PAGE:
She was worried the books would prove too great a temptation: that she might forget all etiquette and ignore her host in favor of digging into his precious gifts, but as it turned out, she had need of their distraction a bit longer even after his paperwork was complete. At length, Lord Haurchefant looked up from his work with a heavy sigh, excusing himself, as he had business with the guards on the walls.
“Oh, forgive me if I inhibited your morning routine!” Emaile cried, sliding a finger in the page of her new travel log as she closed it and set it in her lap. “Elisabet said you ordinarily performed such tasks straightaway in the morning.”
Halfway risen from his chair, Lord Haurchefant paused. “And she is quite correct. Elisabet knows me far too well; better than myself, I should venture.” He nodded with a rueful chuckle. “I had performed my usual rounds, but today my numbers suggest I must visit the guard once more.” He frowned, wagging a commanding finger at her gifts. “Now, it’s your job to keep the lady company until I return! Should I hear any complaint at all, I’ll confine you to the dusty study once more!”
Emaile laughed. “They shall make poor company compared to my lord, but somehow we shall manage. Running a household takes a great deal of time; I can only imagine running a castle—and a military front besides—takes three times as much.”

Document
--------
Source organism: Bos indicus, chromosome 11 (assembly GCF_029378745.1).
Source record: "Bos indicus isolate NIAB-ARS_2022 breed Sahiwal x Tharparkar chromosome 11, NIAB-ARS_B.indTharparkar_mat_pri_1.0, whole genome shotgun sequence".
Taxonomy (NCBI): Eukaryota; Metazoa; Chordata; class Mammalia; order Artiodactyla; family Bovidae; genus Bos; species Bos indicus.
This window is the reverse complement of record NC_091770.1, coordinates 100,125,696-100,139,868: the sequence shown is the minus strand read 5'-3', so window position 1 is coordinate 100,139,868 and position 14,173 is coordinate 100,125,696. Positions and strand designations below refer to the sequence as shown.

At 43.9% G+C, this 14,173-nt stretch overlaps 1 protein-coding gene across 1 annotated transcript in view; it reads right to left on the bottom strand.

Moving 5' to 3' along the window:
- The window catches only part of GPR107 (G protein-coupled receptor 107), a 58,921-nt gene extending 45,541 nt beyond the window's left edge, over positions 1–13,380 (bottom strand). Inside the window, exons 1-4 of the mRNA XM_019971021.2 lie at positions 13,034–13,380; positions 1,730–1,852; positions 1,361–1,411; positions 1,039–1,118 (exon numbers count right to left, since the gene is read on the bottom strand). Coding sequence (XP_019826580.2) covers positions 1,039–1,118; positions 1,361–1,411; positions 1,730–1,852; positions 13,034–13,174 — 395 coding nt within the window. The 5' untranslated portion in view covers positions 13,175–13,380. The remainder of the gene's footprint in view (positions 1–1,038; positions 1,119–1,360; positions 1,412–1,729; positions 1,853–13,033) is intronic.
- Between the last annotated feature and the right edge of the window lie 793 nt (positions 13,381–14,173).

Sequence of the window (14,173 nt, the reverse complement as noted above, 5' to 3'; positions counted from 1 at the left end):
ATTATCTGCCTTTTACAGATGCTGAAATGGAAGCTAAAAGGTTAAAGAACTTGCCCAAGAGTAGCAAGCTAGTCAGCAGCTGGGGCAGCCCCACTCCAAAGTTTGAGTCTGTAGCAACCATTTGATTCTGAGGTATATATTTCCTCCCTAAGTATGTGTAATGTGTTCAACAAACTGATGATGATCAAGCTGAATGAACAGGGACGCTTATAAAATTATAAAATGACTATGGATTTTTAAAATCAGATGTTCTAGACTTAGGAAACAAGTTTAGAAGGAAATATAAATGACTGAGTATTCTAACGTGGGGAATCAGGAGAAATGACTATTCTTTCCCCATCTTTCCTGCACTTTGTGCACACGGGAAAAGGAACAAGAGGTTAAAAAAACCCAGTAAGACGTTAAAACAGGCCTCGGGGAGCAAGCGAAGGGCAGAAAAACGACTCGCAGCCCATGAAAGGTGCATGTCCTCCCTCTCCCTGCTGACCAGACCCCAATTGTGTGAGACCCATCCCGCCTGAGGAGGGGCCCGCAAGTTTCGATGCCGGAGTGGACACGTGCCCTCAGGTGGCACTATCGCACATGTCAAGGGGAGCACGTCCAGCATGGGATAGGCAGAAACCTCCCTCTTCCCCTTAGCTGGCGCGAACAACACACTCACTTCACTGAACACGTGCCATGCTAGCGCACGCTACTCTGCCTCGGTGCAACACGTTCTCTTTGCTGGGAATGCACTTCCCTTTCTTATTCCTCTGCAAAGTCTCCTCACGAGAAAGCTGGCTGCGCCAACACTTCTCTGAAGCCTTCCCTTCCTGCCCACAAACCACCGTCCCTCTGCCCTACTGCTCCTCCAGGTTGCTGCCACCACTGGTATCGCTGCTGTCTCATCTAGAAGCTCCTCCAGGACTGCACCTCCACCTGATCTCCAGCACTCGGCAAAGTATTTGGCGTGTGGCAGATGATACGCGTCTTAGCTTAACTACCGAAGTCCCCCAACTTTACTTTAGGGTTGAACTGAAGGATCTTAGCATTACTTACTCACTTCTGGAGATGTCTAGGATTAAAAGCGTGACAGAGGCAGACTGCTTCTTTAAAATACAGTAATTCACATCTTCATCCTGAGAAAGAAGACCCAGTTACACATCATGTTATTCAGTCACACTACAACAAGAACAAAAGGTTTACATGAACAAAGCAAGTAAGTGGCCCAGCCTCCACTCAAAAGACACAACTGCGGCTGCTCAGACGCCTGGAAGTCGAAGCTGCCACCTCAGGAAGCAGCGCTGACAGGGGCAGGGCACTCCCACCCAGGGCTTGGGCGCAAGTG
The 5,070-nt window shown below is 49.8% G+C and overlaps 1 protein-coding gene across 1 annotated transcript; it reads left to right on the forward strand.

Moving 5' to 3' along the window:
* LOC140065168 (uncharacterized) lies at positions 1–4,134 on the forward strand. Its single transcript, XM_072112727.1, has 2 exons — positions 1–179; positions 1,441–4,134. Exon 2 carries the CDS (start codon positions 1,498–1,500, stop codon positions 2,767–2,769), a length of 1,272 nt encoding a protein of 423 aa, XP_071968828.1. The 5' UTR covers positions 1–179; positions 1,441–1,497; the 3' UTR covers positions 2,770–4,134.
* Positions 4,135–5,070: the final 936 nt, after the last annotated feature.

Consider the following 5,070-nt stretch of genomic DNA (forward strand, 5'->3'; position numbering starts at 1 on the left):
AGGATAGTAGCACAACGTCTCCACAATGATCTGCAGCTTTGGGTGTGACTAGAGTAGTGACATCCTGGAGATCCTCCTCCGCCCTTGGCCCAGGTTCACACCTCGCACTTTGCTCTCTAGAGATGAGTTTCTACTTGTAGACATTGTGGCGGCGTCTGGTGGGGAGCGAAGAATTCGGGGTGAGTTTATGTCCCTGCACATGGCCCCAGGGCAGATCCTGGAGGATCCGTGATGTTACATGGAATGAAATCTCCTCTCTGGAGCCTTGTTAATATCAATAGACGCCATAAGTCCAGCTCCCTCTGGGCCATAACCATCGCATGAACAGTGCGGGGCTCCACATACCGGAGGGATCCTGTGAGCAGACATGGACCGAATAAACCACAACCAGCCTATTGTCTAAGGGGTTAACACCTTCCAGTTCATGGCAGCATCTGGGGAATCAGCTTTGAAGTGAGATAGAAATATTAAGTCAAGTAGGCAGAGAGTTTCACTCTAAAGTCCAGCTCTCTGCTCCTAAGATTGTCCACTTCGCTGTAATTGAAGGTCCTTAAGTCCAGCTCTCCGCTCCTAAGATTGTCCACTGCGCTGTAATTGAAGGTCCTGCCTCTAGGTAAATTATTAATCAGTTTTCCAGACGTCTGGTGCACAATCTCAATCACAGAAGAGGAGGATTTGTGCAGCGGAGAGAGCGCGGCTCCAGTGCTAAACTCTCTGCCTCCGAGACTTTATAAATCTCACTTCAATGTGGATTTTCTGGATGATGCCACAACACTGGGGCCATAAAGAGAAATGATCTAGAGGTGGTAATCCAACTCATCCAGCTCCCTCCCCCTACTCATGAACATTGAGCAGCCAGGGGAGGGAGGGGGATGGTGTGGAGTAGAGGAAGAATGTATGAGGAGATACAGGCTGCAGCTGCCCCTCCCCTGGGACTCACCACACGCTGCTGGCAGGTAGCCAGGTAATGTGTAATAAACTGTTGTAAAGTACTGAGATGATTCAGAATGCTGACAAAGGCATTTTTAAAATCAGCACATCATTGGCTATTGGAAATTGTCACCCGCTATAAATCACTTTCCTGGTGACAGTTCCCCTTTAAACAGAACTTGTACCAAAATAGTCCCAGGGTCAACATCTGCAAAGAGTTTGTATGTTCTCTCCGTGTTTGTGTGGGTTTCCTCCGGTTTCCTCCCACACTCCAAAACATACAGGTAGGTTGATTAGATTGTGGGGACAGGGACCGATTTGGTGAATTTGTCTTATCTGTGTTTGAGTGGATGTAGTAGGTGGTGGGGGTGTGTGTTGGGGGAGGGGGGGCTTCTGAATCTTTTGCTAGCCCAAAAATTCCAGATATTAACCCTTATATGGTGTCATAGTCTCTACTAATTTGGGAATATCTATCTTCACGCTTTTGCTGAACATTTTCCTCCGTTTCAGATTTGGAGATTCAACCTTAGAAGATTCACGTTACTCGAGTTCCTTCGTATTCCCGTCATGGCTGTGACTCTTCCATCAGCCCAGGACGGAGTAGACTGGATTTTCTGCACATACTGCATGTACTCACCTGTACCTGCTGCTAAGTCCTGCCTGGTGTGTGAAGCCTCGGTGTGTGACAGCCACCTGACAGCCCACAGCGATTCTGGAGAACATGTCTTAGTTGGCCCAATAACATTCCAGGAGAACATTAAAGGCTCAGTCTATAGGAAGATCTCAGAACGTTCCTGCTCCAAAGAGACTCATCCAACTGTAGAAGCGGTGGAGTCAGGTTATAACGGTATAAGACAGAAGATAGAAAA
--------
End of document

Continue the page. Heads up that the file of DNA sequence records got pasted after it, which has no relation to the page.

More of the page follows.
He sipped off the last mouthful of his tea, clapped the cup to its saucer, and bowed as he took her hand. “Ten times as long, knowing a lady awaits. I shall return presently.” And with a peck on her knuckles, he swept out of the room, a man on a mission.
With a quiet chuckle, Emaile shook her head and settled down in her chair with her new book.
Though as she sat and read, she began to understand a bit of why Lord Haurchefant dreaded the place so—besides its untidy interior and his nemesis paperwork. It was far too quiet here, all alone in this still corner of the castle; silent and lonesome, even while reading.
But he’d commanded his books to keep her company, so she would find them company well enough until he returned. The travel log was well-written, but in the quiet, it simply could not weave a proper spell around her fancy.
Emaile set the book down with a sigh, glancing at the messy desk. Perhaps a change in topic would do the trick. The tome from the Observatorium caught her eye. What could be more entrancing than the world of magic?
Curious, Emaile picked up the red tome, licked her finger to turn past the title page, and began to read.
How wrong she had been! The introduction alone possessed an arcane mix of poetry and prose with words she had never read before in her life. A single sentence took her ages to comprehend; a paragraph an eternity. But eventually she’d meandered her way through the first two chapters—and felt exhausted for all the effort.
Still, her efforts did not go without bearing fruit: she had already learned a great deal more about magic than she’d ever thought she’d learn: how magic was a manipulation of aether, which made up all living things. How this selfsame aether was the very fabric of reality and the spark that gave the soul life. How there were various schools of magic that manipulated aether in different ways and with vastly differing ideals, but how the Observatorium dealt in peering into the future through the stars.